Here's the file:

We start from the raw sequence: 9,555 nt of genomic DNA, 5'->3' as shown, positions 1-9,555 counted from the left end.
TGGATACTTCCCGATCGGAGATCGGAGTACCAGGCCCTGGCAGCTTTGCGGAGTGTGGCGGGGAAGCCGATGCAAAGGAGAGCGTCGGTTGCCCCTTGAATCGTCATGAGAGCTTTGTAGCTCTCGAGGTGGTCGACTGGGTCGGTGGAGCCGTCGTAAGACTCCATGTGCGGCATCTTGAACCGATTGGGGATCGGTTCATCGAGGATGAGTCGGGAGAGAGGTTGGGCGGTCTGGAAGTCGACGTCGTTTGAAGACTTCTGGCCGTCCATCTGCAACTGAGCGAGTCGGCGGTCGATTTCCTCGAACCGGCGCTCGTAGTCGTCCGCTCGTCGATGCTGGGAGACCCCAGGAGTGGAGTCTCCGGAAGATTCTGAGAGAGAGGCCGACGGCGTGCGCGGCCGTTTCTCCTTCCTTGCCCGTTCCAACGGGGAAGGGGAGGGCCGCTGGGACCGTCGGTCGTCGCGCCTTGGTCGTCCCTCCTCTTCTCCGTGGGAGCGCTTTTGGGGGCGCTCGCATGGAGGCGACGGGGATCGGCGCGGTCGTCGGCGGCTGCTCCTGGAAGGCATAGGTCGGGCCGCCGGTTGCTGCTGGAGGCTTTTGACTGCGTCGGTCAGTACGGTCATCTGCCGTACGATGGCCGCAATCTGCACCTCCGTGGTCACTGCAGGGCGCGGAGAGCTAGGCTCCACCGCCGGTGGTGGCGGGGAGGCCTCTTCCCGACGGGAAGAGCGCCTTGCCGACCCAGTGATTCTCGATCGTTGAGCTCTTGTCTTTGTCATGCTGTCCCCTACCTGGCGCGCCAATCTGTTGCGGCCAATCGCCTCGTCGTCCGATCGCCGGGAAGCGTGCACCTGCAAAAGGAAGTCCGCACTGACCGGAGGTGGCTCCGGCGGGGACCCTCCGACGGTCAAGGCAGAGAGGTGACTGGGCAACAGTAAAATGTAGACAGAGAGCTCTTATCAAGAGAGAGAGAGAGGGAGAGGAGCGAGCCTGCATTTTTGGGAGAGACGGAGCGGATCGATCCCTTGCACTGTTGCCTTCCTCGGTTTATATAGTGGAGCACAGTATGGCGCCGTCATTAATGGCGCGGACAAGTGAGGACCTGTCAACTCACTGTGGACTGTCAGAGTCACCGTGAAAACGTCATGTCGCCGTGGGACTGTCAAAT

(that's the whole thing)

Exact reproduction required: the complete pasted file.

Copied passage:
We start from the raw sequence: 9,555 nt of genomic DNA, 5'->3' as shown, positions 1-9,555 counted from the left end.
TGGATACTTCCCGATCGGAGATCGGAGTACCAGGCCCTGGCAGCTTTGCGGAGTGTGGCGGGGAAGCCGATGCAAAGGAGAGCGTCGGTTGCCCCTTGAATCGTCATGAGAGCTTTGTAGCTCTCGAGGTGGTCGACTGGGTCGGTGGAGCCGTCGTAAGACTCCATGTGCGGCATCTTGAACCGATTGGGGATCGGTTCATCGAGGATGAGTCGGGAGAGAGGTTGGGCGGTCTGGAAGTCGACGTCGTTTGAAGACTTCTGGCCGTCCATCTGCAACTGAGCGAGTCGGCGGTCGATTTCCTCGAACCGGCGCTCGTAGTCGTCCGCTCGTCGATGCTGGGAGACCCCAGGAGTGGAGTCTCCGGAAGATTCTGAGAGAGAGGCCGACGGCGTGCGCGGCCGTTTCTCCTTCCTTGCCCGTTCCAACGGGGAAGGGGAGGGCCGCTGGGACCGTCGGTCGTCGCGCCTTGGTCGTCCCTCCTCTTCTCCGTGGGAGCGCTTTTGGGGGCGCTCGCATGGAGGCGACGGGGATCGGCGCGGTCGTCGGCGGCTGCTCCTGGAAGGCATAGGTCGGGCCGCCGGTTGCTGCTGGAGGCTTTTGACTGCGTCGGTCAGTACGGTCATCTGCCGTACGATGGCCGCAATCTGCACCTCCGTGGTCACTGCAGGGCGCGGAGAGCTAGGCTCCACCGCCGGTGGTGGCGGGGAGGCCTCTTCCCGACGGGAAGAGCGCCTTGCCGACCCAGTGATTCTCGATCGTTGAGCTCTTGTCTTTGTCATGCTGTCCCCTACCTGGCGCGCCAATCTGTTGCGGCCAATCGCCTCGTCGTCCGATCGCCGGGAAGCGTGCACCTGCAAAAGGAAGTCCGCACTGACCGGAGGTGGCTCCGGCGGGGACCCTCCGACGGTCAAGGCAGAGAGGTGACTGGGCAACAGTAAAATGTAGACAGAGAGCTCTTATCAAGAGAGAGAGAGAGGGAGAGGAGCGAGCCTGCATTTTTGGGAGAGACGGAGCGGATCGATCCCTTGCACTGTTGCCTTCCTCGGTTTATATAGTGGAGCACAGTATGGCGCCGTCATTAATGGCGCGGACAAGTGAGGACCTGTCAACTCACTGTGGACTGTCAGAGTCACCGTGAAAACGTCATGTCGCCGTGGGACTGTCAAAT